Cooper wins DPVA award
Published 11:54 am Thursday, March 7, 2019
The Democratic Party of Virginia (DPVA) recently announced Prince Edward County native Taikein Cooper as the recipient of the 2018 Grassroots Award for the 5th Congressional District.
DPVA Chairwoman Susan Swecker announced the award prior to the State Democratic Central Committee’s quarterly meeting.
“Congressional District Committees across the Commonwealth selected an awardee in their district whose tireless volunteer efforts in the 2018 election cycle exemplified the spirit of our party and helped push Virginia forward in their community,” a recent press release stated.
The DPVA Grassroots award comes as another in a long list of awards and recognitions of what has become a life of service for Cooper.
His active participation in the political process began as a campaign volunteer for Travis Harris when Harris ran for Sheriff of Prince Edward County. Harris had been Cooper’s D.A.R.E. (Drug Abuse Resistance Education) teacher.
Cooper was 11 years old at the time.
A recent Southside Virginia Community College (SVCC) Alumni Spotlight featuring Cooper listed him as a dual-enrollment student that graduated from SVCC and Prince Edward County High School in 2006.
During his college years, at the University of North Carolina at Chapel Hill, Cooper’s interests in political action and advocacy grew and found a voice. He led a variety of political action committees and organized and led a grassroots effort to Jena, Louisiana where the group protested, calling for justice for the infamous Jena Six.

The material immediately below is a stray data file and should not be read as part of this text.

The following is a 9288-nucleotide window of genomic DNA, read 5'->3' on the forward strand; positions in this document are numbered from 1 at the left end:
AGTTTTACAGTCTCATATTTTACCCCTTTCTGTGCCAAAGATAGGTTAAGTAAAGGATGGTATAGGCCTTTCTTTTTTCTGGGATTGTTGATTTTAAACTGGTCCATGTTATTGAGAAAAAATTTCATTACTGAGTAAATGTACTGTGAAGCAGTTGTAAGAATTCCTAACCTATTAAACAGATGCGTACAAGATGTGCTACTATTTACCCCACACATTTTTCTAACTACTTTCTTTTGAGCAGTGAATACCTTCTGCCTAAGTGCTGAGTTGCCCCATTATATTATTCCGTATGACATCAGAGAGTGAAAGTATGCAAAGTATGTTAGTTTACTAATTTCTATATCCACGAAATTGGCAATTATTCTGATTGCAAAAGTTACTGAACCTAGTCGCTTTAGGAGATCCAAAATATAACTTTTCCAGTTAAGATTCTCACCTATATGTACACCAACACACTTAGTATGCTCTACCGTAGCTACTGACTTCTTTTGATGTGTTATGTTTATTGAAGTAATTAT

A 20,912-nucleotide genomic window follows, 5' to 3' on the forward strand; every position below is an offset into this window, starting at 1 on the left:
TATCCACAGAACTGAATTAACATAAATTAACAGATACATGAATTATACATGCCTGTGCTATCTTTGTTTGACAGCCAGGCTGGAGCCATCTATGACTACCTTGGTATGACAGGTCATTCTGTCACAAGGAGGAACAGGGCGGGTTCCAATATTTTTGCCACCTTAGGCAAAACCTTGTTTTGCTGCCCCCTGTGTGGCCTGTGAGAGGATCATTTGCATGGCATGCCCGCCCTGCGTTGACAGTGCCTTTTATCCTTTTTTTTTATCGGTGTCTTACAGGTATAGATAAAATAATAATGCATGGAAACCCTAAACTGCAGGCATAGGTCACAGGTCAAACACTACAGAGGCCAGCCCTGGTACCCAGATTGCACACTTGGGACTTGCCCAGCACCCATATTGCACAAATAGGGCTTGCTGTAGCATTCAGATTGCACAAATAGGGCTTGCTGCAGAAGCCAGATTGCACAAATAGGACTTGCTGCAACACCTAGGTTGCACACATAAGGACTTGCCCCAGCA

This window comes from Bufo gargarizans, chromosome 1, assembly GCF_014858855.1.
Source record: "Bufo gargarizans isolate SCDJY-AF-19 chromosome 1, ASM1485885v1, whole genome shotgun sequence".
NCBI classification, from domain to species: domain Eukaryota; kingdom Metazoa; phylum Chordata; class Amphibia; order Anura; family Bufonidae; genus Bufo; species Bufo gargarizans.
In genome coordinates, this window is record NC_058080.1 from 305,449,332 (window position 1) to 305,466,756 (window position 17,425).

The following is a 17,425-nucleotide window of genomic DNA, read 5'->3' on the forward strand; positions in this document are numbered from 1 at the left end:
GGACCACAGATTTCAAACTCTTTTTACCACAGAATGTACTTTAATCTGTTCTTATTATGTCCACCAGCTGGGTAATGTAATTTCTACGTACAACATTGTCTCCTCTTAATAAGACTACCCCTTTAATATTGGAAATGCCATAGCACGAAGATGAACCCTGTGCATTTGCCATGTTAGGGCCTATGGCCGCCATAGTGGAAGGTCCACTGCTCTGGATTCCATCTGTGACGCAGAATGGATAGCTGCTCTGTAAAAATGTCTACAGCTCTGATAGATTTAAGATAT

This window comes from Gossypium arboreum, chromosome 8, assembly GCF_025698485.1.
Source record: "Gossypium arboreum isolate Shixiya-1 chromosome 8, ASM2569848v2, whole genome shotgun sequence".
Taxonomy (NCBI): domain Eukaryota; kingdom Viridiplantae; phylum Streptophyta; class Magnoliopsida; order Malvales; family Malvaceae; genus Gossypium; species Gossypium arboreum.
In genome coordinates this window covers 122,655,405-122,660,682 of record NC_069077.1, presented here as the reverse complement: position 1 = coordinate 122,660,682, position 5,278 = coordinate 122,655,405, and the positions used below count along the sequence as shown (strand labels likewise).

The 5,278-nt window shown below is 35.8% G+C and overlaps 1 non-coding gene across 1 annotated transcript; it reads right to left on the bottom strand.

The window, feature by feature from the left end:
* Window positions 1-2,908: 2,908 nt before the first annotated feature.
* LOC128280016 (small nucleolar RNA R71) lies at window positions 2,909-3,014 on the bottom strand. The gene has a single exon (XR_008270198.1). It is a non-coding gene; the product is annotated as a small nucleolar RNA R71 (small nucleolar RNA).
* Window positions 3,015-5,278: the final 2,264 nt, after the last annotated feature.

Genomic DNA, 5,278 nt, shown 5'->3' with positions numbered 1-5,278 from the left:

He returned to his Prince Edward County home with a degree in Public Policy Analysis. Equipped with the proper tools for the job at that point, Cooper’s life of public service gained momentum.
According to the SVCC spotlight feature, He ran in a special election for Prince Edward County’s treasurer at the age of 24. The following year he was asked to run for US Congress in Virginia’s 5th Congressional District.
The Farmville Herald spoke with Cooper several hours after the DPVA announcement while, befittingly, he was the master of ceremonies for the 2019 Moton Community Banquet. The annual banquet is held to recognize donors for the Moton Museum and citizens for outstanding service and work in the community.
When asked what he thought the driving force was behind his efforts and long list of accomplishments, he replied, “Being a native Prince Edwardian, I was exposed to advocacy at a young age. I found my voice as a seventh-grader at Prince Edward County Middle School; I told a teacher that she was stifling my critical thinking and interest for learning. She agreed and cultivated my interests and passions. That experience empowered me to stand up for what I believed in, regardless of who I had to stand up to.”
Education advocacy remains a bull’s-eye on the target of his efforts today.
Just recently, Cooper was elected as Executive Director of Virginia Excels, a Richmond based education advocacy group that he, in fact, founded. According to their website, “Virginia Excels serves as a resource for information, facts and best practices in public education so that our entire community can access information about critical issues facing our students and schools.”
Cooper further explained his vision for the agency’s future, “Virginia Excels is a statewide, educational, advocacy organization. At our core, our goal is to amplify the voices of students and families to promote educational equity in the Commonwealth. In many ways, we are fighting for the same things that students fought for in Prince Edward County in 1951. Virginia’s schools aren’t equitable. We launched a parent advocacy program last fall, and we are launching a youth ambassador program next quarter. We are hyper-focusing on Richmond’s Public Schools right now and expanding to another locality in 2020.”
When asked about plans for his own future, Cooper answered, “I’ve dedicated my life to serving others. At this moment, I’m working to amplify the voices of students and families from historically underrepresented communities to promote educational equity. To truly transform our public schools, we have to engage the voices of the people.”